This is a story for my ongoing series of life as a “Camp Follower” ie, growing up as a base brat first then military wife later. As usual, these are true stories, save for some name changes and embellishments for poor memory!
Sunday morning Leicester Square, CFB Winnipeg May 1985
My husband and I usually slept late, if not through to the afternoon, on Sundays in those days. Young, no kids yet, no mortgage, living in military housing right on base. My husband a Corporal working on his degree part-time, I with my first grown-up job after college at the biggest private employer in town, becoming the IT professional I would retire as over 30 years later. Pretty good startup life, it’s easy to see now!
A beautiful sunny spring morning in Winnipeg – how many lovely mornings like that had we missed due to hang-overs from excellent drinking, partying, Saturday nights? But not this Sunday – the black clunky phone was blaring downstairs. No voice messaging in those days. It wasn’t giving up so I stumble out of bed to to answer it. It was remarkably bright downstairs in the tiny combination living dining room – what time is it anyway?
“Hey, Nicky, about time, it’s almost 9. Get Bryan for me!”
“Who is this?” No call display of course.
“Nicky, for fuck’s sake, wake up Bryan. It’s Ron. I need Bryan to meet me at the ball diamond on Ness at the end of the runway. Tell him to bring all his gear. As many gloves as he’s got. I’m bringing some guys. Be there, like, now! I’m leaving right away.” And then he hung up.
Bryan groaned out of bed when I told him what Ron was up to. But Bryan was a great ball player and we were young, so he grabbed his shorts and followed me back downstairs and then down to the unfinished basement to get the ball gear bag.
“I didn’t know Ron played ball – does he have a glove?” he bellowed up while putting the extra bats in the bag.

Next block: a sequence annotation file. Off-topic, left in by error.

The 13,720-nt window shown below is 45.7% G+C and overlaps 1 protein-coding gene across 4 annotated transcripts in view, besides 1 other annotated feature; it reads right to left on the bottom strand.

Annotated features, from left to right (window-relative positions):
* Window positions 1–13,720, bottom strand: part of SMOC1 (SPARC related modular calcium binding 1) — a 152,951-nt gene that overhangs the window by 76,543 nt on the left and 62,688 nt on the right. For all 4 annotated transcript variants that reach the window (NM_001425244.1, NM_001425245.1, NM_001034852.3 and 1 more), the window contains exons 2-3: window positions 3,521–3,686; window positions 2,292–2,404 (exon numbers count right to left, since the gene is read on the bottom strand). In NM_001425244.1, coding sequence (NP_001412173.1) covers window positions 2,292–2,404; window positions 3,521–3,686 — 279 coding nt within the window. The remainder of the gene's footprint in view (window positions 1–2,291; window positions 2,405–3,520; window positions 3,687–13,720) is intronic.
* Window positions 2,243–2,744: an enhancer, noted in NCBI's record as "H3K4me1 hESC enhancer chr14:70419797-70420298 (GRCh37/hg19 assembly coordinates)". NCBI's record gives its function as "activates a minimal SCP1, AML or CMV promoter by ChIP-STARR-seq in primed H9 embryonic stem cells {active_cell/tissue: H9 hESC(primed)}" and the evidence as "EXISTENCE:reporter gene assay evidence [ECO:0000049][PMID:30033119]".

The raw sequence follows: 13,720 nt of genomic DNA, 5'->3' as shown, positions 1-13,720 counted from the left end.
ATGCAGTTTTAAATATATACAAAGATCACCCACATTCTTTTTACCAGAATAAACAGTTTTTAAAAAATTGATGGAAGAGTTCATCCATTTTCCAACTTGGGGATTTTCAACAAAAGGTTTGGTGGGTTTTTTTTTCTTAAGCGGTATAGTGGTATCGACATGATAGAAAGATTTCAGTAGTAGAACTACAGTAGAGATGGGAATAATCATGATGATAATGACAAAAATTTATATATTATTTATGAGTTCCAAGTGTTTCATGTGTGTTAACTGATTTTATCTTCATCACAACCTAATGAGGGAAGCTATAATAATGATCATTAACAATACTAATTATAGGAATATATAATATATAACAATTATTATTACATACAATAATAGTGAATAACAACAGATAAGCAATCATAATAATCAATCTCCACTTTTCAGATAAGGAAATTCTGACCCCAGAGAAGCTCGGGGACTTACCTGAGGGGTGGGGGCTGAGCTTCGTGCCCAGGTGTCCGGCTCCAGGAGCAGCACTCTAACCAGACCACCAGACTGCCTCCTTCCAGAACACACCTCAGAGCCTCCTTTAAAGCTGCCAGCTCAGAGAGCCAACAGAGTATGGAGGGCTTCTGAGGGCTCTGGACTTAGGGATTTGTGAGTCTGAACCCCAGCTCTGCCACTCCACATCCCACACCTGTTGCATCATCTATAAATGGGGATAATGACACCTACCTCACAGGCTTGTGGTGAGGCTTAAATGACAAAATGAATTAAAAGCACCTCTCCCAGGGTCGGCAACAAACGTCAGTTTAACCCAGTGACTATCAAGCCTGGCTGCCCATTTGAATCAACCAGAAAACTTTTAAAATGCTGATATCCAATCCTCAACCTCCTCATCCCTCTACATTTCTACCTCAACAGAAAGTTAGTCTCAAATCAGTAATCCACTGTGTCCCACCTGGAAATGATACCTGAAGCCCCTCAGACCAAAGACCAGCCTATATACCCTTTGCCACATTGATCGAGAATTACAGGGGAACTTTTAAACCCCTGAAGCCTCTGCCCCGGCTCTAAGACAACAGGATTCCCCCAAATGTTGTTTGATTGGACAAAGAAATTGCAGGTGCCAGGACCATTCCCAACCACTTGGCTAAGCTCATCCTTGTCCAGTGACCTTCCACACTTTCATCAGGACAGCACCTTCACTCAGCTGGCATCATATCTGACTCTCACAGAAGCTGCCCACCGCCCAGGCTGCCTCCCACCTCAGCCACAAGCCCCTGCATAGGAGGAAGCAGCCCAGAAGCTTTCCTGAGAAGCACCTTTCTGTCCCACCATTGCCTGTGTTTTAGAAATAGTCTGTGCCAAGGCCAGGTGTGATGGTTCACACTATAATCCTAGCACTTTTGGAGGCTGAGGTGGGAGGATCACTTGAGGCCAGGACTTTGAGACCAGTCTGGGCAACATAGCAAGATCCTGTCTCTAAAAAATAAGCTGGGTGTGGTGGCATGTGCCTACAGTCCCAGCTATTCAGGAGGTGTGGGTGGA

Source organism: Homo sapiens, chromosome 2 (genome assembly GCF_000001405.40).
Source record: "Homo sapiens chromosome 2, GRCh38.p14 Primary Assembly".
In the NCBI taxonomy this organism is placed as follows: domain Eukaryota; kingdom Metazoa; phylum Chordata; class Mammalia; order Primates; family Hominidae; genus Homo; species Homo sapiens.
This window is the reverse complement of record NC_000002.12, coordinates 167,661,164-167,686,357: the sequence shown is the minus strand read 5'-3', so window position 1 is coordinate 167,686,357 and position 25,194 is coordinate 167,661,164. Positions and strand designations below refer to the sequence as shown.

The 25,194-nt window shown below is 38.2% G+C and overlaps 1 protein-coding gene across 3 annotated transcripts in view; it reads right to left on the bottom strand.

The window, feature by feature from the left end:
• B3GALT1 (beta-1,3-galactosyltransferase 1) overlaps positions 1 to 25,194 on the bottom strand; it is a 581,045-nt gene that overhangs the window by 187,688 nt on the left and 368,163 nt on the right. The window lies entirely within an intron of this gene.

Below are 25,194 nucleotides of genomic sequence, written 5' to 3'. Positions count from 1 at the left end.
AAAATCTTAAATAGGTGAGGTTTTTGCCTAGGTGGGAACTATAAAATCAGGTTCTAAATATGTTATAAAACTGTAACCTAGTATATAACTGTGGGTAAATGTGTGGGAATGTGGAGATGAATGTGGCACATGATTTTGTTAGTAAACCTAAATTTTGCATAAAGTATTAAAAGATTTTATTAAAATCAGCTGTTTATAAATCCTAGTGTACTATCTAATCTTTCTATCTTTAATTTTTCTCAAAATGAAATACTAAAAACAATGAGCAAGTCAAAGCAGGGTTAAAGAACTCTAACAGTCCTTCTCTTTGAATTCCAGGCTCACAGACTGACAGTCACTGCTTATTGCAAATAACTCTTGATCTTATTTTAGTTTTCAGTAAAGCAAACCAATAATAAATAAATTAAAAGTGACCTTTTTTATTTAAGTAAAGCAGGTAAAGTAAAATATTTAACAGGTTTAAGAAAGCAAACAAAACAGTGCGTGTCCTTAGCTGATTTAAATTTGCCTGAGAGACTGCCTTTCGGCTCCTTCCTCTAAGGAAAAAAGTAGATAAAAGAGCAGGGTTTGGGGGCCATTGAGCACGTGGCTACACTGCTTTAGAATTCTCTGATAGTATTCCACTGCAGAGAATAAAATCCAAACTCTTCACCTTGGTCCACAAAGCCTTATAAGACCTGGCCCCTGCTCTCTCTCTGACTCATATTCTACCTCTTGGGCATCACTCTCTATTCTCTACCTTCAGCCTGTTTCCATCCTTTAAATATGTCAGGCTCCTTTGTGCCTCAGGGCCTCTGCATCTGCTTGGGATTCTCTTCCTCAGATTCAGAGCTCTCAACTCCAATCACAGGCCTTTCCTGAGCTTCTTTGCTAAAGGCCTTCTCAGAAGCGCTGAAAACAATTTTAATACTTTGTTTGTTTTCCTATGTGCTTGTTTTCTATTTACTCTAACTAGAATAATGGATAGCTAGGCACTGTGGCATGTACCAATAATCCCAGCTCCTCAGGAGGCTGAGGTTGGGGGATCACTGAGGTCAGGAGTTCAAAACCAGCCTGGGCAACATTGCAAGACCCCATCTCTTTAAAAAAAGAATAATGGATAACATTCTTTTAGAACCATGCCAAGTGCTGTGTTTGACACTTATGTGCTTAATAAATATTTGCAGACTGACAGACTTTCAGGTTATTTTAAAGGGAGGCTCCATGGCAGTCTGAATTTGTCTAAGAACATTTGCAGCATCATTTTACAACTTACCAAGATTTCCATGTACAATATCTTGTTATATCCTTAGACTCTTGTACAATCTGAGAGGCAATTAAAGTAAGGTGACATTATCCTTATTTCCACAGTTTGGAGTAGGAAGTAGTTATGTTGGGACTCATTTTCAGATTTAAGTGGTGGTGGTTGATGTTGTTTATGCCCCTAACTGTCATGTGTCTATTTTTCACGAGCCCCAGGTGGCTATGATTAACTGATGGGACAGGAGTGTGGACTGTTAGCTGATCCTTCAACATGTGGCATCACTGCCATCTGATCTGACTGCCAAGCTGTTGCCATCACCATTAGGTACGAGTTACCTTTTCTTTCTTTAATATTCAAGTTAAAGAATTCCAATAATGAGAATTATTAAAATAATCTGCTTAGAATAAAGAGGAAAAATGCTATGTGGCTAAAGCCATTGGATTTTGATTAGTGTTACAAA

Good question. My cousin Ronnie was a year older than me and growing up I had considered him a very cool guy, very knowledgeable about music and smoking and other exotic life experiences that I was not at all familiar with. But sports? I didn’t really know. I myself grew up on military bases with all types of sports the main focus of life. I met my husband in army brat high school when he was a hockey star and ball player, before he joined up himself. Newly posted to Winnipeg now where Ronnie lived, we rarely saw my cousin except at family events back in small prairie towns nearby– our lives didn’t usually intersect socially at all.
“I don’t know, he said bring everything”, and off we went.
Ronnie and a bunch of guys on motorcycles and in muscled-up cars were already at the ball diamond when we showed up. There’s a Tim Horton’s there now, but I still remember it as I saw it that morning in 1985 – clear sky that brilliant wide blue, quiet on a Sunday morning at the end of the runway, surrounding fields that hadn’t greened up from the soft golden brown left after the winter melt. The diamond was in great shape, no bags or lines chalked yet, but level and softly gravelled, the huge metal chicken-wire backstop guarding Ness Road. Ronnie was running around ordering guys to stand here, there, get off your bike, don’t park there, put down your smoke – then he saw us pull up beside the field, and sprinted over.
“Hey man, good to see you – hey, Nicky. Ok, I’ve dragged these assholes out for a baseball game, because, can you believe it, they say they’ve never played! I told them we’d teach them and I knew you lived near here, so help me before I kill some of them!”
Ronnie is dressed in T-shirt and runners, but his buddies look like something from a ‘50’s gang movie – tight jeans, black leather boots and motorcycle vests, chains hanging around belts. Lots of cigarettes going and bleary eyes blinking around like they were on a foreign planet.
I can’t recall much of a game happening – the morning passed with Ronnie and Bryan playing everywhere, directing like traffic cops, showing guys how to hold the bat, where to stand, even which direction to run and that they should hurry! One guy did a perfect slide into second, not because he knew how, but because he slipped on his boot soles. Safe!
The morning fizzled out, some heavily-eyelinered girlfriends showing up to take their guys home for breakfast, or to go back to bed. Bryan and I collected gear, and said goodbye to Ronnie.
It was a beautiful day, but we went home to sleep away the afternoon.